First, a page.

It is hard enough keeping pangolins safe in countries at peace, but even harder when you are stuck in the middle of a conflict zone. This account of a pangolin rescue had been put together from the WhatApp messages between an incredible team of dedicated conservationist from across the African continent who spent four days moving a pangolin pup approximately 300 km through a war zone.

23 January 2023

A white-bellied pangolin with a pup was retrieved from local militia members by rangers in a reserve near Pinga in the east of the Democratic Republic of the Congo. The rangers contacted Alain Mitondo from UGADEC (Union des Associations de Conservation des Goriles pour le Développment Communautaire a l’Est de la République Démocratique du Congo). UGADEC is based in Goma in the DRC, but has been active in the area around Pinga, where they work closely with local communities on great ape sensitization.

The militia reported that the mother and pup had been together for the four days they had been in captivity, but that no one had seen the pup feeding. Concerned, Alain reached out to a WhatApp group formed in 2022, when he originally contacted Alexis Kriel (African Pangolin Working Group co-chair), for help with a pangolin retrieval.

Apart from Alexis and Alain, the group included Dr. Mark Ofua, a white-bellied pangolin expert from St Marks Animal Hospital in Lagos, Nigeria, Dr Luis Flores, Veterinarian, and  Itsaso Velez del Burgo, Technical Director, both from Lwiro Primate Rehabilitation Centre in DRC. She now added Nicci Wright, pangolin rehabilitation specialist and co-chair of the APWG, as well as Omer Paluku, assistant to the Executive Secretary for the UGADEC. As the days went by and the situation became more critical, she would include Lisa Hywood from the Tikki Hywood Foundation, one of the first pangolin conservation groups in the world, and active in pangolin ranges throughout Africa..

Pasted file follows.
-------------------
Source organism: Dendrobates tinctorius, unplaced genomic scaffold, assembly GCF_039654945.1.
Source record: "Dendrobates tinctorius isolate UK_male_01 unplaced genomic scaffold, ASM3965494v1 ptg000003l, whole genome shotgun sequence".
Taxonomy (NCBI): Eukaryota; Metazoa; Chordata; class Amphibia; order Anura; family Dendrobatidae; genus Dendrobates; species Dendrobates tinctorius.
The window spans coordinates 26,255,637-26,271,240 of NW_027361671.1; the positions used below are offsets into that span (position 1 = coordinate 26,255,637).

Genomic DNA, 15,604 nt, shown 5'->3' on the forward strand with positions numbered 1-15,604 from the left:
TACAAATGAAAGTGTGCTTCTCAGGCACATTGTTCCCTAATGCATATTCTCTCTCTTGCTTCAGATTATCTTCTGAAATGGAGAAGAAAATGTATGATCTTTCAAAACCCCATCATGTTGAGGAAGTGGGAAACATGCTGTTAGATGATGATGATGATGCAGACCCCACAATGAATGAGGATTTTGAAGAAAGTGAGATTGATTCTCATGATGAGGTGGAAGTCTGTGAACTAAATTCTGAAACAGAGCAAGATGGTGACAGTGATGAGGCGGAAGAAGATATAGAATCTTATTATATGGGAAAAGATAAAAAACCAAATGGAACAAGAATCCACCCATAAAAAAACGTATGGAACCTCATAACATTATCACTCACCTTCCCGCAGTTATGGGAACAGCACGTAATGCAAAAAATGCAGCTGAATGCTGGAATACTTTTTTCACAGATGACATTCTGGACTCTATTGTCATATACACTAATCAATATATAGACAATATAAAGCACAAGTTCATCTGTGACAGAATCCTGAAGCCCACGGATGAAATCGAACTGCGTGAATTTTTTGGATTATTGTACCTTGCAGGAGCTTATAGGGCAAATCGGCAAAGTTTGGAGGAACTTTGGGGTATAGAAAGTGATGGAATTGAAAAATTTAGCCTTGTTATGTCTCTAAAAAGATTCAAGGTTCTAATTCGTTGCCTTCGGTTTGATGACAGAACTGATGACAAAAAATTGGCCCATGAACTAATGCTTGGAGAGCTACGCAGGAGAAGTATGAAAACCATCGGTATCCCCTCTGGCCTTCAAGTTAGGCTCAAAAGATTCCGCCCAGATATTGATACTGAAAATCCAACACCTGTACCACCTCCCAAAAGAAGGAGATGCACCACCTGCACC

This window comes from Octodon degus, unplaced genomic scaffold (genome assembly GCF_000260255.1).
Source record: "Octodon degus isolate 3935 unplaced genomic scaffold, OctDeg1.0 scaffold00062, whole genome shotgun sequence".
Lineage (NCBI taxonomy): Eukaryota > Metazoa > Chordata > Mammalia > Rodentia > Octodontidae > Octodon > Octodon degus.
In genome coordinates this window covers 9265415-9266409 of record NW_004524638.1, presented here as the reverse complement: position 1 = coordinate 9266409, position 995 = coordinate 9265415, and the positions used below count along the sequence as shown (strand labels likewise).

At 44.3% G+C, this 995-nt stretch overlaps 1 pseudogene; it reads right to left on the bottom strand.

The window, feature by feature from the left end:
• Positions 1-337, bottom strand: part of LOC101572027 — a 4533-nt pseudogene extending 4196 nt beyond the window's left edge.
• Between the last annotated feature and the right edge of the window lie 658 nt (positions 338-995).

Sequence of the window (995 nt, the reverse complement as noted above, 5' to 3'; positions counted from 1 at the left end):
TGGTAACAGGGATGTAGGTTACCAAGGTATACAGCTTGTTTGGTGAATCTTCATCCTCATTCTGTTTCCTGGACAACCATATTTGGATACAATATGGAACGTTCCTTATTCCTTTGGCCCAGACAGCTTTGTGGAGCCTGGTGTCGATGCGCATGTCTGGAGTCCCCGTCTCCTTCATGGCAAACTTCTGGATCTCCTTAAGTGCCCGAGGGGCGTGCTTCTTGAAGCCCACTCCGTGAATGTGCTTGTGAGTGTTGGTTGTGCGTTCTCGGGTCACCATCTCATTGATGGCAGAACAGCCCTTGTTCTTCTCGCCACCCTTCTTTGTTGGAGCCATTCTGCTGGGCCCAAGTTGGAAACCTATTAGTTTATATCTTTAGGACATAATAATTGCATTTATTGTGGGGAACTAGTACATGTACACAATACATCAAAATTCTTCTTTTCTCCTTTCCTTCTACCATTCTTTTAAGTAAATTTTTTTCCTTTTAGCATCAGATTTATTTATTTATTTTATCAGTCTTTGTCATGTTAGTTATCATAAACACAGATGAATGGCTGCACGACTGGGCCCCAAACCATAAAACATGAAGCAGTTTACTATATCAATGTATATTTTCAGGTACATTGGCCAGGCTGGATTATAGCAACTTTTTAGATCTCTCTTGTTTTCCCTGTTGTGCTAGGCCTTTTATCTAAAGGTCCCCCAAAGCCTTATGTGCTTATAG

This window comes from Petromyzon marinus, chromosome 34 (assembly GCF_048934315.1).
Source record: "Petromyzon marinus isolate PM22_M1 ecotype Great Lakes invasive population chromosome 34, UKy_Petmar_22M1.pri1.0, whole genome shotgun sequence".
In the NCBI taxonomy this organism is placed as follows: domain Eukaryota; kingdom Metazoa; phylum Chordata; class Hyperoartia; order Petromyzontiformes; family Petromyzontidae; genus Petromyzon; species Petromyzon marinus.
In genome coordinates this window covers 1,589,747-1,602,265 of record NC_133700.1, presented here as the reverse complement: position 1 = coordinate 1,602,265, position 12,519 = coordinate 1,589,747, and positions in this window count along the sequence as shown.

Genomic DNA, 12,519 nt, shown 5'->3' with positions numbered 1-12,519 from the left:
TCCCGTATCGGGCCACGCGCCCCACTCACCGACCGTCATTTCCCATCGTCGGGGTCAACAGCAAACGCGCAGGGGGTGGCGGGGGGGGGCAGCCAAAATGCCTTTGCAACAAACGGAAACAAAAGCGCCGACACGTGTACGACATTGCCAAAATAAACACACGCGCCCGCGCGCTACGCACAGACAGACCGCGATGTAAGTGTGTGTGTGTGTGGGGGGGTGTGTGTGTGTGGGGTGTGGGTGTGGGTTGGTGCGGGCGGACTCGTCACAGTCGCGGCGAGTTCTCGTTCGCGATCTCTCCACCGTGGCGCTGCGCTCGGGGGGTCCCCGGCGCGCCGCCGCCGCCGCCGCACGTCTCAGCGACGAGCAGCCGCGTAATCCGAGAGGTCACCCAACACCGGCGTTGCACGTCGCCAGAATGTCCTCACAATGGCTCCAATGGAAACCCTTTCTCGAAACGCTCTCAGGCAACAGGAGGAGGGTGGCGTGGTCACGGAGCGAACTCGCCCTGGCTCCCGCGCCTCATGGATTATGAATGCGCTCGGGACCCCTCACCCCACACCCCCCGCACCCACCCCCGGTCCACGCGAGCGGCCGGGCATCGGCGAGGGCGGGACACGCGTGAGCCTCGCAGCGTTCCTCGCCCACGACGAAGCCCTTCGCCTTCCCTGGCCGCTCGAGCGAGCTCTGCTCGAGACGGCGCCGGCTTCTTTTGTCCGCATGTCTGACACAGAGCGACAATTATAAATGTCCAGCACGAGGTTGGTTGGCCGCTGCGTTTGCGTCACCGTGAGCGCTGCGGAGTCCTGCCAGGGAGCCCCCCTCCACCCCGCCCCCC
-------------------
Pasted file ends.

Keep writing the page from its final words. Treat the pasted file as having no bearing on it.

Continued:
Based on the video and photos available, Dr. Mark Ofua estimated that the pup was between 3-4 months old and would still be fed by the mother. They also considered the pup to be too active for its reported starvation and the perhaps the mother had been suckling the pup to her detriment as she was already lethargic. All parties advised that the mother and pup be placed together in a dark and quiet place and if possible, weigh the pup before and after they had been together for some time, to get a sense of whether the pup was feeding.

It was also established that the area around Pinga was not an ideal place to release the pangolins, as previous release attempts had resulted in the pangolins being recaptured and eaten. A plan formed to transport the pangolins by road to UGADEC in Goma, then by boat down Lake Kivu to Bakavu and then a taxi ride from Bakuvu to Lwiro Primate Rehabilitation Centre. The transportation of a stressed-out pangolin and pup the 150 km from Pinga to Goma on a good day in ideal conditions would take more than 5 hours, so the team started weighing up methods and costs. The easiest and most economical way would be by motorbike, but it was decided that a 4×4 vehicle would cause less stress to the pangolin, but it would be much more expensive. The African Pangolin Working Group agreed to fund a 4×4 vehicle for the 2 days it was estimated they would need to get from Goma to Pinga and back.

Late in the evening of the first day, the rangers caring for the mother were anxious about her health as she seemed to be getting weaker, despite being taken out to forage for ants. She was still alive the next morning as the team stepped up efforts to get her to a vet in Goma.

24 January 2023